EDF boss makes plea for cooperation

Politicians and the energy companies must work together to cut household bills and invest in new power plants, the boss of one of the big six firms said.

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EDF chief executive Vincent de Rivaz has said politicians and the energy companies must work together to cut household bills and invest in new power plants

Politicians and the energy companies must work together to cut household bills and invest in new power plants, the boss of one of the big six firms said.

EDF chief executive Vincent de Rivaz said it would be wrong for the power companies to get around Labour's price freeze by raising prices at either side of it, if the Opposition comes to power in 2015.

But he refused to wade into the political row over household bills, insisting cooperation had already helped with costs to customers after changes to green levies restricted price rises by about £50. He said similar talks needed to continue.

Speaking on the BBC One Andrew Marr Show, Mr de Rivaz said "politicians are right to ask us questions" when challenged about Labour's price freeze plan but stopped short of an endorsement of the policy.

"The best way, frankly, is to join forces to bear down the costs... there is more opportunities to bear down on the cost in the future," he said.

He said "we should not behave like that" when asked if energy companies would simply hike prices either side of a price freeze, and added: "We have a responsibility, we should be a force for good, and to be part of the solution."

Mr de Rivaz said it was not true nothing could be done on energy bills, and insisted EDF had been among the "first to take action" when challenged to confirm his customers on fixed price tariffs would not see smaller bills after the Government's recent announcement on green taxes.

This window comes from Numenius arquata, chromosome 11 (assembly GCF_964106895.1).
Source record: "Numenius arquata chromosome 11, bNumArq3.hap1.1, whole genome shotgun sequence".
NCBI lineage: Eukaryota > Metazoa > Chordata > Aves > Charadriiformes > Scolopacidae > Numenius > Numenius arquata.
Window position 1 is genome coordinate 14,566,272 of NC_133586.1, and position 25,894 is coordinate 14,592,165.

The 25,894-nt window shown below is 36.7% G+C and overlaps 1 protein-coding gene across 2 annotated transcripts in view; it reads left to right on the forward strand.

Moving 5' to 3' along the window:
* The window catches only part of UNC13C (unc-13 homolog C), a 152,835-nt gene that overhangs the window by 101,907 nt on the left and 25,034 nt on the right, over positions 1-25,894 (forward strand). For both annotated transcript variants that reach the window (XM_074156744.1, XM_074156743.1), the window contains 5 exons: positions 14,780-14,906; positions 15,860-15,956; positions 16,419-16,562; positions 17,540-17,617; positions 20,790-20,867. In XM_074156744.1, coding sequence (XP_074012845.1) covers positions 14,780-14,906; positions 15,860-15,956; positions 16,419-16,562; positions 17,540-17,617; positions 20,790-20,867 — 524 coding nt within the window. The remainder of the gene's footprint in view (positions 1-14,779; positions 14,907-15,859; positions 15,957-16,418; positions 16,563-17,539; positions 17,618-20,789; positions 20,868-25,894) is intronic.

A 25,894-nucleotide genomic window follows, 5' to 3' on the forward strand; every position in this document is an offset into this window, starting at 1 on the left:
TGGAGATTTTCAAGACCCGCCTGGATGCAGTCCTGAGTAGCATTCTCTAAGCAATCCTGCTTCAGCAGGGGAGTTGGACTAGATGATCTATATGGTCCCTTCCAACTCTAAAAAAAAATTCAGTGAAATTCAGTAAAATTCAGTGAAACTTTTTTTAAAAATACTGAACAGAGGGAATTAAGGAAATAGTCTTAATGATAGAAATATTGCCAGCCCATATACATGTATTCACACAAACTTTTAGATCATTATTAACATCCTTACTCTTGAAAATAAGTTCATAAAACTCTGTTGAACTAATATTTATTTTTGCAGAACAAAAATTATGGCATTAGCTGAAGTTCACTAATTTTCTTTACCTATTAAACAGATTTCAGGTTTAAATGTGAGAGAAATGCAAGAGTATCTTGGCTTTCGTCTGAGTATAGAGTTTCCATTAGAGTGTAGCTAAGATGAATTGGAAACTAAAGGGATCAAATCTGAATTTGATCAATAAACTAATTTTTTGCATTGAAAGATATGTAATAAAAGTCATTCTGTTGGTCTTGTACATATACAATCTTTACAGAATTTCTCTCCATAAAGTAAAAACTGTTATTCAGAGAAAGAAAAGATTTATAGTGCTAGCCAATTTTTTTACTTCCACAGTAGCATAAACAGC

"That is why we have limited the rise of our bills in anticipation of what happened when the Government decided in working jointly with the industry to find solutions," he said.

"A lot of our customers are on fixed term contracts, it is a good deal - we have won in the last three years 600,000 customers."

The chief executive said it was vital for politicians and industry to "work together" and insisted it was not in the interests of his customers to step into political rows about the "real issue" of household bills.

He said: "On the short term, action can be taken, and we have shown it and I think more can be done.

"What I think is very important is we have to work together to bear down the costs... at the same time we need to think about the long term, we need to invest in this country, massive investment to keep the lights on.

"How do we do that in an affordable way, in a way we do not in such a way we abandon the vulnerable, that we do not drop our environmental objectives, and at the same time we keep the lights on?"

Mr de Rivaz said the Government had negotiated "very hard on the taxpayers' behalf" with his company on a recently announced deal to build a new nuclear power station, and it would not have happened if ministers had not reformed the market to attract investors.

He endorsed Chinese investment in new plants and praised the visit of David Cameron to China last week.

"Ultimately, we have a fair deal," he said.

Mr de Rivaz said the lights would say on this winter because of a reserve margin in supply, but warned investment was needed for future years.

"We need the right energy mix and we need our homes to be more energy efficient," he said.